A hitter came into our gym recently for assessment and to train on site for one month. Recently cut from his Division 1 collegiate program, his motivation for coming out was to go back to his collegiate program in the fall and make the team. After going through his initial seven-day assessment, we generated a batted ball profile for him. Within the batted ball profile, we found that he struggled to square up balls to the pull side of the field. When putting balls in play to the right side of the field (he’s a left-handed hitter), his average exit velocity dipped down to 76.38 mph and his average launch angle to the pull side fell to 3.50 degrees. So, when he pulled the baseball, it usually resulted in a weak ground ball.

In comparing this result with the rest of his batted ball tendencies, we found that this athlete actually hit balls harder to the opposite field, which is the opposite trend of what we see our professional hitters do. In an ideal world, you can hit the ball equally as hard to all parts of the field, but not many hitters are capable of doing that. If you’re not able to hit for equal power to all fields, you can maximize outcomes on balls in play by having your highest exit velocities at an optimal launch angle to your pull side, because batted balls in the air to the pull side are the most valuable that a hitter can produce. 

We can also see in the graph below that this hitter rarely hits anything out in front of the plate:

This observation provides us with insight into why this hitter struggles to pull balls; he hits hardly anything out in front of the plate. Generally speaking, the farther to the pull side a batted ball goes, the farther out in front of the plate the hitter will want to make contact. This allows the batter more time to rotate farther and move the bat farther through space. If you’re not impacting the ball out in front of the plate, particularly with pitches on the inner third of the strike zone, you make it more difficult on yourself to produce a good batted ball outcome.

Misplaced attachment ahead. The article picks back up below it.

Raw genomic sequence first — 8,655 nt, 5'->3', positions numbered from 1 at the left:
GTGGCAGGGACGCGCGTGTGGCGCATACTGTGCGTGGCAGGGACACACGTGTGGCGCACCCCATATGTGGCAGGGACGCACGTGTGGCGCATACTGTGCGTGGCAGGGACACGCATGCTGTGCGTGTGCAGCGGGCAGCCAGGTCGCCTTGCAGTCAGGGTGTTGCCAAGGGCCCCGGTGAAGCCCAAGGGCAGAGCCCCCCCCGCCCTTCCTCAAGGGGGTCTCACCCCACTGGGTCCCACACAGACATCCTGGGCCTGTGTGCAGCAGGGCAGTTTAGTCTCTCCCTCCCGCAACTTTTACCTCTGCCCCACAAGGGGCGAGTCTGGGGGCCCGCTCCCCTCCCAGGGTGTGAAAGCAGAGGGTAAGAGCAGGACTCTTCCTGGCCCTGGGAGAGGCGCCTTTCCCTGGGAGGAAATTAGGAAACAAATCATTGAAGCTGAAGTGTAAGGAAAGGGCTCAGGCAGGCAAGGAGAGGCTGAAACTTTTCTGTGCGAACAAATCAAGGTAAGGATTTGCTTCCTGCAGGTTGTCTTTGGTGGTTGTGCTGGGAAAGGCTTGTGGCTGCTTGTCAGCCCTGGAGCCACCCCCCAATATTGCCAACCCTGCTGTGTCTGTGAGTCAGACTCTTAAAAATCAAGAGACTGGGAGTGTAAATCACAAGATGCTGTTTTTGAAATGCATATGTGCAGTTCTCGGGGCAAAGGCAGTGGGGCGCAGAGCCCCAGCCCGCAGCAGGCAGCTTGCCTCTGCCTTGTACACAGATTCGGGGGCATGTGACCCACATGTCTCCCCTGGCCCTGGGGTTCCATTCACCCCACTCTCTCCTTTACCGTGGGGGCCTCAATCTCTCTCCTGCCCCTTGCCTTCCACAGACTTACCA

Thus, after seeing this inefficiency in his batted ball profile, we need to ask: Why does this hitter struggle to produce optimal EV and LA metrics to his pull side?

Swing Metrics – Example 1

To dig deeper, we pull up the hitter’s swing metrics to look for any clues for why he is producing suboptimal contact to his pull side.

After looking at his swing metrics, we see that he produces a very low rotational acceleration score, meaning he doesn’t reach peak rotational speed and power very quickly. It’s also likely that this hitter relies on his arms/hands to produce the majority of his bat speed.

We also notice that his early connection scores are a bit high. This means that his barrel is very vertical at the beginning of his downswing, causing the bat to have to move farther through space to get on plane with the incoming pitch. By looking at his swing metrics, we see that he isn’t rotating as quickly as he needs to be, nor is the relationship between his spine and barrel optimal. This prevents him from having a  “tight turn” since he’ll need to be able to drive the inside pitch at optimal exit velocities or launch angles.

Had this athlete possessed elite bat speed (+72 mph), he may have been able to get away with lower rotational acceleration scores, but since his bat speed off a pitching machine at game-like velocities was 61 mph on average, these game-like velocities have exposed a couple of holes in his swing.

Kinematic Data – Example 1

Given this information, we seek to understand why this hitter moves the bat through space this way to help him make an adjustment. For more insight, we look at  how he moves his body by looking at his kinematic sequencing and body positioning. From these reports, we may be able decipher the root cause of this deficiency.

Provided below is an efficiency graph of this hitter’s kinematic sequence;